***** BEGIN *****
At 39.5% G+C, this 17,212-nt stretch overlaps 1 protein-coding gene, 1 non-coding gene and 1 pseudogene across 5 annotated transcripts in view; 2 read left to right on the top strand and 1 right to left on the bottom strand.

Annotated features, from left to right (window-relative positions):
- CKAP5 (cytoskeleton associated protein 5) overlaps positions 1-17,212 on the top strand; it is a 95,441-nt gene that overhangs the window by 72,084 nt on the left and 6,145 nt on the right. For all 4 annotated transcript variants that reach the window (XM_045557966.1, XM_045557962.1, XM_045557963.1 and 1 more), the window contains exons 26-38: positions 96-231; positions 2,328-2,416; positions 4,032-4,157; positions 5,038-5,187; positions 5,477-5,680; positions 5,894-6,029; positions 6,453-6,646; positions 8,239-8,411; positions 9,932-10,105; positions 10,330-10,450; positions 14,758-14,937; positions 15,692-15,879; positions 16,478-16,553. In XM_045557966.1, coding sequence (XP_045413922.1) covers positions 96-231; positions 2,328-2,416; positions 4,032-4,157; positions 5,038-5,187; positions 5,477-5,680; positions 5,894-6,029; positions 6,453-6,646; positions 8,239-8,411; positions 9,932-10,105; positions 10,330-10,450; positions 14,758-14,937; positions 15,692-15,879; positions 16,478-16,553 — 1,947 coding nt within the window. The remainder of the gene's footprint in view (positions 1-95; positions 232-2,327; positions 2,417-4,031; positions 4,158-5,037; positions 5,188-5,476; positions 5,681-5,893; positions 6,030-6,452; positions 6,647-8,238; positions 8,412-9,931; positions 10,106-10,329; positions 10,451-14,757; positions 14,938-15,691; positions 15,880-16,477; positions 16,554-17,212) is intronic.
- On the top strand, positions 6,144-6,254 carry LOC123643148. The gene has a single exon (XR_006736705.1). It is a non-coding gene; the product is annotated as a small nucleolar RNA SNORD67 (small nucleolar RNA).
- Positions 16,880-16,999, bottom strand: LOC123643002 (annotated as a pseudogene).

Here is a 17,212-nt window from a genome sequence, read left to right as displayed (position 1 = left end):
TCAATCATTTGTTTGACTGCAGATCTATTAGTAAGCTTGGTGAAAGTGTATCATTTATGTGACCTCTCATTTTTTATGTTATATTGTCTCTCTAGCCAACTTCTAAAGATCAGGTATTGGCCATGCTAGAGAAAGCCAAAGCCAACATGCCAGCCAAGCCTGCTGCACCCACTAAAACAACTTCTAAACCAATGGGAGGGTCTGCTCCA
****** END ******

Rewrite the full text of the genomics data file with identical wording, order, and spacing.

At 39.5% G+C, this 17,212-nt stretch overlaps 1 protein-coding gene, 1 non-coding gene and 1 pseudogene across 5 annotated transcripts in view; 2 read left to right on the top strand and 1 right to left on the bottom strand.

Annotated features, from left to right (window-relative positions):
- CKAP5 (cytoskeleton associated protein 5) overlaps positions 1-17,212 on the top strand; it is a 95,441-nt gene that overhangs the window by 72,084 nt on the left and 6,145 nt on the right. For all 4 annotated transcript variants that reach the window (XM_045557966.1, XM_045557962.1, XM_045557963.1 and 1 more), the window contains exons 26-38: positions 96-231; positions 2,328-2,416; positions 4,032-4,157; positions 5,038-5,187; positions 5,477-5,680; positions 5,894-6,029; positions 6,453-6,646; positions 8,239-8,411; positions 9,932-10,105; positions 10,330-10,450; positions 14,758-14,937; positions 15,692-15,879; positions 16,478-16,553. In XM_045557966.1, coding sequence (XP_045413922.1) covers positions 96-231; positions 2,328-2,416; positions 4,032-4,157; positions 5,038-5,187; positions 5,477-5,680; positions 5,894-6,029; positions 6,453-6,646; positions 8,239-8,411; positions 9,932-10,105; positions 10,330-10,450; positions 14,758-14,937; positions 15,692-15,879; positions 16,478-16,553 — 1,947 coding nt within the window. The remainder of the gene's footprint in view (positions 1-95; positions 232-2,327; positions 2,417-4,031; positions 4,158-5,037; positions 5,188-5,476; positions 5,681-5,893; positions 6,030-6,452; positions 6,647-8,238; positions 8,412-9,931; positions 10,106-10,329; positions 10,451-14,757; positions 14,938-15,691; positions 15,880-16,477; positions 16,554-17,212) is intronic.
- On the top strand, positions 6,144-6,254 carry LOC123643148. The gene has a single exon (XR_006736705.1). It is a non-coding gene; the product is annotated as a small nucleolar RNA SNORD67 (small nucleolar RNA).
- Positions 16,880-16,999, bottom strand: LOC123643002 (annotated as a pseudogene).

Here is a 17,212-nt window from a genome sequence, read left to right as displayed (position 1 = left end):
TCAATCATTTGTTTGACTGCAGATCTATTAGTAAGCTTGGTGAAAGTGTATCATTTATGTGACCTCTCATTTTTTATGTTATATTGTCTCTCTAGCCAACTTCTAAAGATCAGGTATTGGCCATGCTAGAGAAAGCCAAAGCCAACATGCCAGCCAAGCCTGCTGCACCCACTAAAACAACTTCTAAACCAATGGGAGGGTCTGCTCCA